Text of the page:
Python MessagePack implementation

messagepack, msgpack, mood
pip install mood.msgpack==1.0.1



Python MessagePack implementation

MessagePack is an efficient binary serialization format. It lets you exchange data among multiple languages like JSON. But it's faster and smaller. Small integers are encoded into a single byte, and typical short strings require only one extra byte in addition to the strings themselves.

Note: This implementation is not geared towards inter language exchange but towards serialization/de-serialization of Python object structures (it was designed as a pickle substitute). It does not expose MessagePack's extensions mechanism but uses it internally to pack/unpack non-standard types. That said, if you only deal with standard objects/types (None, True, False, integers, floating point numbers, bytes, strings, tuples and dictionaries) you are fine to use this module to produce or consume data that is targeted at or originates from other programming languages. The following documentation is largely adapted from Python's pickle module documentation.

See also: MessagePack specification

What can be packed and unpacked?

The following standard types can be packed/unpacked:

  • None, True and False
  • integers, floating point numbers
  • strings, bytes
  • tuples and dictionaries containing only packable objects

Additionally, the following Python types are supported by default:

  • complex numbers
  • bytearrays
  • lists, sets and frozensets containing only packable objects
  • classes (these must be registered in order to be unpacked)
  • instances of classes whose __reduce__ method conforms to the interface defined in Packing Class Instances

Module Interface

Add object to the registry. object must be a class or a singleton (instance whose __reduce__ method returns a string).
Return the packed representation of object as a bytearray object.
Read a packed object hierarchy from a bytes-like message and return the reconstituted object hierarchy specified therein.

Packing Class Instances

Note: This being chiefly based on pickle's object.__reduce__() interface, most built-in objects and most objects defined in the Python standard library already conform to it.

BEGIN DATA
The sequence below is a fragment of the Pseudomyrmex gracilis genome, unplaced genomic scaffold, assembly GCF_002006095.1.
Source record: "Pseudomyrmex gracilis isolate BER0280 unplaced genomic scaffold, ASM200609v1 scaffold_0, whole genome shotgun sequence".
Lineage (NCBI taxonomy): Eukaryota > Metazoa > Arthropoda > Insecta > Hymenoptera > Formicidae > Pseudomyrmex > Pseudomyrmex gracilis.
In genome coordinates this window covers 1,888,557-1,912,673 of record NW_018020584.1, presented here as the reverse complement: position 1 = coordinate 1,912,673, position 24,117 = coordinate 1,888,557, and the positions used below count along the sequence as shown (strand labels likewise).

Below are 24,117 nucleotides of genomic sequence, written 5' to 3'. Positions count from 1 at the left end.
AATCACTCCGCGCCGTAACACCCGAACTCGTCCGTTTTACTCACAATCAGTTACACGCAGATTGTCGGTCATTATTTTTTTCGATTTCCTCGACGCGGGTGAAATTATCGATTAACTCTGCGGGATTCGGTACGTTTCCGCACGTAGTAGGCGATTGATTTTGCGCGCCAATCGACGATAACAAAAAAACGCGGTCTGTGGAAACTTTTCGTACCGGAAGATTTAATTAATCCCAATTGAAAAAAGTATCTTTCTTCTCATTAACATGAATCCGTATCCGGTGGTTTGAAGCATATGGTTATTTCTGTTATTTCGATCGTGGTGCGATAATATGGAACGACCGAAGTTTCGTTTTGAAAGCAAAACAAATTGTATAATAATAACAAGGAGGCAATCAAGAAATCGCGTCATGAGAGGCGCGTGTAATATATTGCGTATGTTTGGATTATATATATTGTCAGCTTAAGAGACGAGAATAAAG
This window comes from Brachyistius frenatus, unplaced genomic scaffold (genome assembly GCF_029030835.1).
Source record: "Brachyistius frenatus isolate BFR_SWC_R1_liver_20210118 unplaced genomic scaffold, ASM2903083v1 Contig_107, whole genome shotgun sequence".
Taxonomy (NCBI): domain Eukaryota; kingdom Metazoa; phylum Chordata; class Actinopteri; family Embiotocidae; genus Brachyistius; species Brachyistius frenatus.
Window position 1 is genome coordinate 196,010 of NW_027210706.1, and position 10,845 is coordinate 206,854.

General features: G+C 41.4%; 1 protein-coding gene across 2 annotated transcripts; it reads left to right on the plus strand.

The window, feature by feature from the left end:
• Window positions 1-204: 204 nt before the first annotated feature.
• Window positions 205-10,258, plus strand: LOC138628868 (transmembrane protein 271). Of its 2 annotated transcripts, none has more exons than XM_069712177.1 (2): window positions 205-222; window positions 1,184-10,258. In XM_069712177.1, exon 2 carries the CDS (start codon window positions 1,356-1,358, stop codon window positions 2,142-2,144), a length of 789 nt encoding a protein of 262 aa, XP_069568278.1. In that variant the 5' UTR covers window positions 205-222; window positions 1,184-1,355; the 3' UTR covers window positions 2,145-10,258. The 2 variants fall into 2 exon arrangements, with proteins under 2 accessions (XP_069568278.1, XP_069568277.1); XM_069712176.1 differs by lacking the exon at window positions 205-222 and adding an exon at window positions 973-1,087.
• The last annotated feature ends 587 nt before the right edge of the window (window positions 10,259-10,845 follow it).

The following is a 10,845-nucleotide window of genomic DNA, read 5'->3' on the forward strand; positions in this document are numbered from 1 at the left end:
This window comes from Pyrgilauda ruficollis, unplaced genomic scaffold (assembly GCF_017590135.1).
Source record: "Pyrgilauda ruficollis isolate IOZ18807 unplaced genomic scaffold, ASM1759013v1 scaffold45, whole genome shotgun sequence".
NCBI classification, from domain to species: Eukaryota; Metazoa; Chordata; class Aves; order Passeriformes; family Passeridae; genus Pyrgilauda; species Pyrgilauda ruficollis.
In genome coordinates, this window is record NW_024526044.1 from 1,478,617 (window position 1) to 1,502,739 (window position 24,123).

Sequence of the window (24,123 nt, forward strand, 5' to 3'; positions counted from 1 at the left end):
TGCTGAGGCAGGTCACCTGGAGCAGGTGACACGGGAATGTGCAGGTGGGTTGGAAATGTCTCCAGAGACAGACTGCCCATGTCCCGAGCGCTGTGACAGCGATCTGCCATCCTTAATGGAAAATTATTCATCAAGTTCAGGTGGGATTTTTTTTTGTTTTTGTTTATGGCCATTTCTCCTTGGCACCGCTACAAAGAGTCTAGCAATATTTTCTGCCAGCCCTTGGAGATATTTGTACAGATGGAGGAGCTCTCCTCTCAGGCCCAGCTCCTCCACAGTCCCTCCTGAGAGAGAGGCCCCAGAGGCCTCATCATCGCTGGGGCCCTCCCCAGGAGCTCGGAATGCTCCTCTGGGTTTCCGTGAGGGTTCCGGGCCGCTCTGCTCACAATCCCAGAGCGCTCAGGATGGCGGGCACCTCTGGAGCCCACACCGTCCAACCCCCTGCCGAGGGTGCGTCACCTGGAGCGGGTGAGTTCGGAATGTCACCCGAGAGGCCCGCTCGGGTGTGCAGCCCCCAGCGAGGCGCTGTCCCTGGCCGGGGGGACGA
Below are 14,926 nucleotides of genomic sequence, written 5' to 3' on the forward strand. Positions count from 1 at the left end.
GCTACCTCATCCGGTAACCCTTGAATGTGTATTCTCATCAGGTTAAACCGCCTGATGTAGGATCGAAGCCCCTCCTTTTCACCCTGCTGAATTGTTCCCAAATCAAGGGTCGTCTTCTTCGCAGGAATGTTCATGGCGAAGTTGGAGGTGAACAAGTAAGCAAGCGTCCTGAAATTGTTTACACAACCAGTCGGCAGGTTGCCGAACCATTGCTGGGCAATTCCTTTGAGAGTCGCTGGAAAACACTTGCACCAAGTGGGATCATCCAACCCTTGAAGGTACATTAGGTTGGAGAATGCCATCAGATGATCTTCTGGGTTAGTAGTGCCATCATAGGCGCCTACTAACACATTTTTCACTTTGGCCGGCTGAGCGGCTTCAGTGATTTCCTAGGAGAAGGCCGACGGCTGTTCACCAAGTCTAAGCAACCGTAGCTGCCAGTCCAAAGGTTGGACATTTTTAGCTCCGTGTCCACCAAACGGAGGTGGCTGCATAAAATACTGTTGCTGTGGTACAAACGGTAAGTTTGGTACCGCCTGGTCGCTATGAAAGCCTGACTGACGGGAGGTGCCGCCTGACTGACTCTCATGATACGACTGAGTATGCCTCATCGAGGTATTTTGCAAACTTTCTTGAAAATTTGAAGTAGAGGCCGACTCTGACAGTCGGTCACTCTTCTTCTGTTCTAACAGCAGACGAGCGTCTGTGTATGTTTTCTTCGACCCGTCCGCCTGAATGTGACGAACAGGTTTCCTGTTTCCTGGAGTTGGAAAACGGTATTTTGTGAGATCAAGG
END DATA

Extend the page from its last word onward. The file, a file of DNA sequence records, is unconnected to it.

The interface is currently defined as follows: the __reduce__ method takes no argument and shall return either a unique string or preferably a tuple.

If a string is returned, the string should be interpreted as the name of a global variable. This behaviour is typically useful for singletons (and is the case for built-in functions).

When a tuple is returned, it must be between two and five items long. Optional items can either be omitted, or None can be provided as their value. The semantics of each item are in order:

  • A callable object that will be invoked to create the initial version of the object (it must be registered in order to be unpacked).
  • A tuple of arguments for the callable object. An empty tuple must be given if the callable does not accept any argument.
  • Optionally, the object's state, which will be passed to the object's __setstate__ method. If the object has no such method then, the value must be a dictionary and it will be added to the object's __dict__ attribute.
  • Optionally, a sequence/iterator yielding successive items. These items will be appended to the object using object.extend(items). This is primarily used for list subclasses, but may be used by other classes as long as they have an extend method with the appropriate signature. If the object has no such method then, an in-place concatenation will be attempted (equivalent to object += items).
  • Optionally, a dict/mapping or a sequence/iterator yielding successive key-value pairs. These pairs will be stored in the object using object.update(pairs). This is primarily used for dictionary subclasses, but may be used by other classes as long as they have an update method with the appropriate signature. If the object has no such method then, an attempt will be made to store these pairs using object[key] = value.

A simple example:

>>> from mood.msgpack import pack, unpack, register
>>> class Kiki(object):
...     def __init__(self, a, b):
...         self.a = a
...         self.b = b
...     def __repr__(self):
...         return "<Kiki object: a={0.a}, b={0.b}>".format(self)
...     def __reduce__(self):
...         return (Kiki, (self.a, self.b))
>>> k = Kiki(1, 2)
>>> k
<Kiki object: a=1, b=2>
>>> b = pack(k)
>>> b
>>> unpack(b)
Traceback (most recent call last):
  File "<stdin>", line 1, in <module>
TypeError: cannot unpack <class '__main__.Kiki'>
>>> register(Kiki)
>>> unpack(b)
<Kiki object: a=1, b=2>